So err Mike you missed my point? Was that deliberate or was it the eyesight problem?

    Here’s it is:

    Eli, did you know about these experiments sggesting that soot at different elevations have varying degrees of behavioural charcteristics and it could change the status of current modeling.

    I was criticsed for two things.

    That i had Hansen pegged as a 100% warmer and related to that that I had soot as a warming agent whereas both Tim and Marian had it as a cooler.

    Clearly that isn’t the case (cooling agent 100% of th time) in so far as this experiment may be indicating.

  22. #22 Jc
    October 4, 2007

    ” Your answers to Mike have no substance. ”

    Says you

    ” What is this non-sense about Asian vs. European soot? ”

    A joke.

    ” If you do not have a valid point, do not try to be funny.”

    Why not? You’re certaintly not offering a giggle, Mr. Mirthless.

    ” The rest of posting 214 makes even less sense.”

    Says you

    ” What is the “science groupie”? ”

    Like rock star groupie.

    ” Oh, and you really need to learn to count. ”

    I’m not bad actually , but I am very lazy.

    ” It goes: 0, 1, 2, 3, 4, 5. This should be enough for today.”

    Really? They were a copy of Mike’s numbered comments. It would have been confusing to renumber them.

    “Hello Mike, are you a climatologist?”

    I am. i did an economics degree then worked in the financial markets and went to climate science straight from there. I am setting up a website for people to get Phd’s in climate science. Would you like one, they’re free and you don’t have to sit for a test? Just email me and I’ll send you the certifaction. I’m doing it so people don’t feel left out as everyone is a climate expert these days.

  23. #23 Majorajam
    October 4, 2007

    Jc is to Deltoid threads what Agent Smith is to the Matrix. Only far far dumber.

  24. #24 mgr
    October 4, 2007

    Gelbstoff:

    No.

    I am primarily a historical plant geographer, and straddle the epistemological space between ecology and climate. My primary tool was pollen analysis, and I have training in geomorphology, systematics, tauphonomy, and climatology.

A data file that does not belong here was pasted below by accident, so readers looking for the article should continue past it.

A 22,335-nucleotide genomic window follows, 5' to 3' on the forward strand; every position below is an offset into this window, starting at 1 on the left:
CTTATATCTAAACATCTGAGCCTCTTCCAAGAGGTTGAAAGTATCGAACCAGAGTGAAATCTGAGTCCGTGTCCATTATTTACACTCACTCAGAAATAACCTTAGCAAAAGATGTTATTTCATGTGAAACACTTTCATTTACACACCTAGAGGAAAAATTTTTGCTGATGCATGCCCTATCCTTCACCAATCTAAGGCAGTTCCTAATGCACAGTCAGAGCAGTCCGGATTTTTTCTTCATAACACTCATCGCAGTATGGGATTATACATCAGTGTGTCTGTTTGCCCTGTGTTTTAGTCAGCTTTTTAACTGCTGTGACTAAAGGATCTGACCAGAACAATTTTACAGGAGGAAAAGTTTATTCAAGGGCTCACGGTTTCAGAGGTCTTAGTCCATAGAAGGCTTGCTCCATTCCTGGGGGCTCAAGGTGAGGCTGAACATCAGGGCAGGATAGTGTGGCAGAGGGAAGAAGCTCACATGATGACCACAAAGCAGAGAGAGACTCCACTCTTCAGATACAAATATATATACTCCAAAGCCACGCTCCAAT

In my attempt at a Phd, I worked on paleoclimate/paleo ecological reconstruction of the Great Basin, so I grounded myself in boundary layer climatology to develop a transient climate model. That makes me somewhat familiar with GCMs and GISS. One of my advisors was with IPCC.

    Marriage, age, and child abruptly ended that, and I am now so far afield from that I look back in nostalgia, and semi-lurk in these blogs. The better expert in this thread is Eli.

    Mike

  25. #25 mgr
    October 4, 2007

    jc at 218.

    I note that you read a summary on the web, and possibly not the best summary, of a technical article in Nature. I read the article. Your reasoning and presumptions are wrong on so many levels it is staggering.

    I already informed you that the article has nothing to do with GCM, or GISS for that matter. These are the topics at hand, they are what pertain to Hansen’s work. It has nothing to do with coal pollution at different elevations above the surface. So calling Eli out was pointless. Note that where the coal is obtained will result in soot with different chemical and physical characteristics.

    “That i (sic) had Hansen pegged as a 100% warmer and related to that that I had soot as a warming agent whereas both Tim and Marian (sic) had it as a cooler.”

    My immediate question–what does it mean when you fish for a bass, and you bring up a boot, that you originally were fishing for the boot?

    Hansen’s work is not the sum of climatology. For Hansen and GISS alone, soot can be considered a component of aerosol, and primarily has the role of scattering SW radiation. Tim and Marion were correct to call you on this. You can’t talk your way out of the fact that you were wrong.